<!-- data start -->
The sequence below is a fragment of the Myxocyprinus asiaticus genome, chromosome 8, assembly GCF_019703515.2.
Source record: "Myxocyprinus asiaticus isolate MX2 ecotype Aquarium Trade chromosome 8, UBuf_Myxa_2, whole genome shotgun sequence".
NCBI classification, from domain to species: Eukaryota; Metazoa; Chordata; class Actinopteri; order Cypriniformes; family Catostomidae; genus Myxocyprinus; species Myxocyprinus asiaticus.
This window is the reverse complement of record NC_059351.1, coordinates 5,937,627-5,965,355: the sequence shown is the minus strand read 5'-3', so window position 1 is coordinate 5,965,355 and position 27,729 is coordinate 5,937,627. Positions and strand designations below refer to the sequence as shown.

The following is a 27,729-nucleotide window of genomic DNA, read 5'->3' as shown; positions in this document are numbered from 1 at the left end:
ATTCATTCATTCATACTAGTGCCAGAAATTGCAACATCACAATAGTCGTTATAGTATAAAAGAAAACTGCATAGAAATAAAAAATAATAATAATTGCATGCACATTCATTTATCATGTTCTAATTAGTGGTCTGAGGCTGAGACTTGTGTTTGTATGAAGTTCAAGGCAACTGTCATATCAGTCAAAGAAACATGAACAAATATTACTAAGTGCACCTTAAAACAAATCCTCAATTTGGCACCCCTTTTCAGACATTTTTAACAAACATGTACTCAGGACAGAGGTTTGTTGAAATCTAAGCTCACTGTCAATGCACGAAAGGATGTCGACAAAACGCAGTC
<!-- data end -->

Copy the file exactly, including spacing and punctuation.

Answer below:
The sequence below is a fragment of the Myxocyprinus asiaticus genome, chromosome 8, assembly GCF_019703515.2.
Source record: "Myxocyprinus asiaticus isolate MX2 ecotype Aquarium Trade chromosome 8, UBuf_Myxa_2, whole genome shotgun sequence".
NCBI classification, from domain to species: Eukaryota; Metazoa; Chordata; class Actinopteri; order Cypriniformes; family Catostomidae; genus Myxocyprinus; species Myxocyprinus asiaticus.
This window is the reverse complement of record NC_059351.1, coordinates 5,937,627-5,965,355: the sequence shown is the minus strand read 5'-3', so window position 1 is coordinate 5,965,355 and position 27,729 is coordinate 5,937,627. Positions and strand designations below refer to the sequence as shown.

The following is a 27,729-nucleotide window of genomic DNA, read 5'->3' as shown; positions in this document are numbered from 1 at the left end:
ATTCATTCATTCATACTAGTGCCAGAAATTGCAACATCACAATAGTCGTTATAGTATAAAAGAAAACTGCATAGAAATAAAAAATAATAATAATTGCATGCACATTCATTTATCATGTTCTAATTAGTGGTCTGAGGCTGAGACTTGTGTTTGTATGAAGTTCAAGGCAACTGTCATATCAGTCAAAGAAACATGAACAAATATTACTAAGTGCACCTTAAAACAAATCCTCAATTTGGCACCCCTTTTCAGACATTTTTAACAAACATGTACTCAGGACAGAGGTTTGTTGAAATCTAAGCTCACTGTCAATGCACGAAAGGATGTCGACAAAACGCAGTC